Saturday July 3rd, 2010

Three quick thoughts from the women's final at Wimbledon on Saturday:

• Nobody's going to remember much about the tennis. In the category of "How did that happen?" among Wimbledon women's finalists, Vera Zvonareva was right up there with Nathalie Tauziat (1998), and Serena Williams' 6-3, 6-2 victory was the most predictable since the heyday of Martina Navratilova (routing Andrea Jaeger in '83 and Zina Garrison in '90).

Serena had some other opponents in mind, though, namely history and perception. It wasn't so long ago that people questioned her commitment and fitness, but behold her today: the most consistent elite player on tour, trimmer and more mobile than she was two years ago, and moving up the all-time list with 13 major singles titles.

Most players and tour insiders rank Wimbledon and the U.S. Open as the most prestigious of the Grand Slam events, and consider this: Serena now has seven titles in those two events, just one short of Margaret Court and Chris Evert, and two behind Billie Jean King. If anything, Serena is a better player than ever before, with no end to her career in sight. History is going to look favorably upon this woman.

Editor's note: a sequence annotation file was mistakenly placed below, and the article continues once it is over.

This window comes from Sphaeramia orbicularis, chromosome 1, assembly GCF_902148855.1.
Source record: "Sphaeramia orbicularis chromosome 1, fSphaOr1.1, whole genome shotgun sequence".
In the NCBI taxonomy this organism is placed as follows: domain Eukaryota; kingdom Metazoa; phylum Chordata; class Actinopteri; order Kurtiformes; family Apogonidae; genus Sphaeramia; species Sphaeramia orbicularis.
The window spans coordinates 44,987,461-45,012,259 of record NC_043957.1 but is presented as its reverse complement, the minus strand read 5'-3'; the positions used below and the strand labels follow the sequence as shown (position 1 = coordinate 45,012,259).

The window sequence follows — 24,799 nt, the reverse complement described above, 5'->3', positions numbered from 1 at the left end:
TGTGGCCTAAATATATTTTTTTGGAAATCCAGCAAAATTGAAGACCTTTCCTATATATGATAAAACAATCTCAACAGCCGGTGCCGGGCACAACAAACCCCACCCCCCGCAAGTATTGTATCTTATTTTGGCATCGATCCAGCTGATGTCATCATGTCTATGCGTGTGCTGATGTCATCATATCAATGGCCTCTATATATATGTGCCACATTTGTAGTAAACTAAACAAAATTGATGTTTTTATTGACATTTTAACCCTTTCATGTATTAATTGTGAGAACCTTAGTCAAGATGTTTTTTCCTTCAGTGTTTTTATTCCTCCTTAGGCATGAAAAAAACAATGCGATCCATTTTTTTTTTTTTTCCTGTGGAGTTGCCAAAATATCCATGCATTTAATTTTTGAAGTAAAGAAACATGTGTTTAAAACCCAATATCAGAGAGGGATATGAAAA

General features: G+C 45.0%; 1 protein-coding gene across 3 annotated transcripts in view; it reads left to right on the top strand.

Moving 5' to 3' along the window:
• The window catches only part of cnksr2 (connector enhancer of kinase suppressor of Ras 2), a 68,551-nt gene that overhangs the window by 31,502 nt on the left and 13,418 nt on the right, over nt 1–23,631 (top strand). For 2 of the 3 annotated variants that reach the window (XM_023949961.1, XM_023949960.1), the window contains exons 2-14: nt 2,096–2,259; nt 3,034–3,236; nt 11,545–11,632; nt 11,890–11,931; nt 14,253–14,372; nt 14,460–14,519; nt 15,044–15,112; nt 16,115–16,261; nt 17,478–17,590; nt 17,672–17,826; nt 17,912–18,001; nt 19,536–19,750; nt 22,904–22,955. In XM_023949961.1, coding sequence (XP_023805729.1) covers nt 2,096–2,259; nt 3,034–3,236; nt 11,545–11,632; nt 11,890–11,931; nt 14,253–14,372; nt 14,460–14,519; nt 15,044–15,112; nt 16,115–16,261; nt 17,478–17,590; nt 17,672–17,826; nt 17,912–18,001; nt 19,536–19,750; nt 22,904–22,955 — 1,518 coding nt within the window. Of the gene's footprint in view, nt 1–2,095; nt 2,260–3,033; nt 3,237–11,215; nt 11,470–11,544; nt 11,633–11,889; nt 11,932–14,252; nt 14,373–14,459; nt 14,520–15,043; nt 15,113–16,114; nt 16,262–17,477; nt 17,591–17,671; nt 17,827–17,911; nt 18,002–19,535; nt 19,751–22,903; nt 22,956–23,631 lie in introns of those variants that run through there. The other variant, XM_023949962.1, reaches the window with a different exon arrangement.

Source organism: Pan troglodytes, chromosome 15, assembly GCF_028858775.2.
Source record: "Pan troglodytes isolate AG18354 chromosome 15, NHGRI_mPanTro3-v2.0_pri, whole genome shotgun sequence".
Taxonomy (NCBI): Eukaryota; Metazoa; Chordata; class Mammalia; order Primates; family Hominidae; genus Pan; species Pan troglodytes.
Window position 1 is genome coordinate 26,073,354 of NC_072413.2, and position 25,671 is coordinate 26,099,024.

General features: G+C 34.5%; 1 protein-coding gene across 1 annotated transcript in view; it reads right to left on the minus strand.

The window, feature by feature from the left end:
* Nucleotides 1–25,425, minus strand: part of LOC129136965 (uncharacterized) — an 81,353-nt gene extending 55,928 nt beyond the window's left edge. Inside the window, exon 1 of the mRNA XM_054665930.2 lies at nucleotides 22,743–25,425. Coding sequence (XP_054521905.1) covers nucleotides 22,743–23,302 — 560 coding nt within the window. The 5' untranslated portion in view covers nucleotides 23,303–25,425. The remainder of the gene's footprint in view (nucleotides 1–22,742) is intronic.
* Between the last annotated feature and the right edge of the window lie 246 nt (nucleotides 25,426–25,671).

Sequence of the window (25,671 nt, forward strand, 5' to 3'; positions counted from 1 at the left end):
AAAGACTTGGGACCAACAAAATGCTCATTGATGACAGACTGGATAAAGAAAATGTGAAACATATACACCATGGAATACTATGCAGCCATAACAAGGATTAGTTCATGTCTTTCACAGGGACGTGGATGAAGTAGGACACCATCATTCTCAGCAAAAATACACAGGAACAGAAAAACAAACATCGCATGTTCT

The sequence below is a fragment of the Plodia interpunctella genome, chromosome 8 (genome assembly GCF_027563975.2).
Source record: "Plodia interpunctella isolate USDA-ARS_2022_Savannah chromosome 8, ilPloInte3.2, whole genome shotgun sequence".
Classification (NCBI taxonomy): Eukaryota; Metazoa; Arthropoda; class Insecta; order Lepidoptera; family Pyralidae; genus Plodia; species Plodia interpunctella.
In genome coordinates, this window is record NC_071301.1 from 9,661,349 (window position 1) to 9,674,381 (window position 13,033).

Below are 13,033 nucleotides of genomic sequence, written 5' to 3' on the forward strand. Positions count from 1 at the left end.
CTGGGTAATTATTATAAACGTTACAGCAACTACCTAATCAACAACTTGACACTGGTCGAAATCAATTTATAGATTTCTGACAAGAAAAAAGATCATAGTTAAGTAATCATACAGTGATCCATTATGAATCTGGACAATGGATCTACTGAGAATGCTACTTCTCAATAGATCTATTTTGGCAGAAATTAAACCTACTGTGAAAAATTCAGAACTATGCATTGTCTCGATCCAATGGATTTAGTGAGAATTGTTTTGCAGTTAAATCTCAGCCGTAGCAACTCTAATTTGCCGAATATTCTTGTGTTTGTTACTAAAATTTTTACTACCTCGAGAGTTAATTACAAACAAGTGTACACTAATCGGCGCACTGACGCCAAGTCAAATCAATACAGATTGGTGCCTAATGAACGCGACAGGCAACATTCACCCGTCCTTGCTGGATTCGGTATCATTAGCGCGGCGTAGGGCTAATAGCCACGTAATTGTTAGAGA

• "I'm going to take this match seriously," promised Mary Carillo on the NBC broadcast, and we were all hoping to do the same. At least Zvonareva kept her composure, in the wake of numerous emotional breakdowns in the past, and her Wimbledon performance (she also played in the doubles final) gave a boost to Russian women's tennis. Going into the tournament, Elena Dementieva was the only Russian in the WTA's top 10 .

• Looking ahead to the U.S. Open, Serena has another mountain to climb: Erasing last year for good. She has been a model of comportment since her epic confrontation with a line judge, and considering that her opponent that night was Kim Clijsters, that would make for a pretty decent final in September. Serena-Maria Sharapova sounds like a gem, as well. With so many other top players either injured or erratic, scant few alternatives come to mind.

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